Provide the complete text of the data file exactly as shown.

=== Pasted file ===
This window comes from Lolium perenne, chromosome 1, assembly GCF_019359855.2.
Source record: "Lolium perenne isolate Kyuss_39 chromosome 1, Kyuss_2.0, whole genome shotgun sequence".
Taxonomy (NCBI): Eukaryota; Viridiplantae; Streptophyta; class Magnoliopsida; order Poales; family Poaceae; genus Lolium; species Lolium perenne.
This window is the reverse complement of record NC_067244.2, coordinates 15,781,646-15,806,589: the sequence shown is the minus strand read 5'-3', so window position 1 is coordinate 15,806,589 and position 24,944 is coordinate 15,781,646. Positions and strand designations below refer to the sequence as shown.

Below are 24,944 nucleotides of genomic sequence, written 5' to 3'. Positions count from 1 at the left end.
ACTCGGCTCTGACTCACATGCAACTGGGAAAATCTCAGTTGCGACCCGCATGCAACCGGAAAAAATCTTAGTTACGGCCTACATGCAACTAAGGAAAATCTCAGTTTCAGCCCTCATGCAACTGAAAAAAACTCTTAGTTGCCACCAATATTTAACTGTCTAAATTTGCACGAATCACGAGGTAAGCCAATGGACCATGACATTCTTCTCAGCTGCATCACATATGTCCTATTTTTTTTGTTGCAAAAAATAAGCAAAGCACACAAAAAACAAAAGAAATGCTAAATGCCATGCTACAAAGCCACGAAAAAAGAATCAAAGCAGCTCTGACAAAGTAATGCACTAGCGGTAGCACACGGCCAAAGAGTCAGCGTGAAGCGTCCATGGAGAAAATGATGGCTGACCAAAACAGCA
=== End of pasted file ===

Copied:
This window comes from Lolium perenne, chromosome 1, assembly GCF_019359855.2.
Source record: "Lolium perenne isolate Kyuss_39 chromosome 1, Kyuss_2.0, whole genome shotgun sequence".
Taxonomy (NCBI): Eukaryota; Viridiplantae; Streptophyta; class Magnoliopsida; order Poales; family Poaceae; genus Lolium; species Lolium perenne.
This window is the reverse complement of record NC_067244.2, coordinates 15,781,646-15,806,589: the sequence shown is the minus strand read 5'-3', so window position 1 is coordinate 15,806,589 and position 24,944 is coordinate 15,781,646. Positions and strand designations below refer to the sequence as shown.

Below are 24,944 nucleotides of genomic sequence, written 5' to 3'. Positions count from 1 at the left end.
ACTCGGCTCTGACTCACATGCAACTGGGAAAATCTCAGTTGCGACCCGCATGCAACCGGAAAAAATCTTAGTTACGGCCTACATGCAACTAAGGAAAATCTCAGTTTCAGCCCTCATGCAACTGAAAAAAACTCTTAGTTGCCACCAATATTTAACTGTCTAAATTTGCACGAATCACGAGGTAAGCCAATGGACCATGACATTCTTCTCAGCTGCATCACATATGTCCTATTTTTTTTGTTGCAAAAAATAAGCAAAGCACACAAAAAACAAAAGAAATGCTAAATGCCATGCTACAAAGCCACGAAAAAAGAATCAAAGCAGCTCTGACAAAGTAATGCACTAGCGGTAGCACACGGCCAAAGAGTCAGCGTGAAGCGTCCATGGAGAAAATGATGGCTGACCAAAACAGCA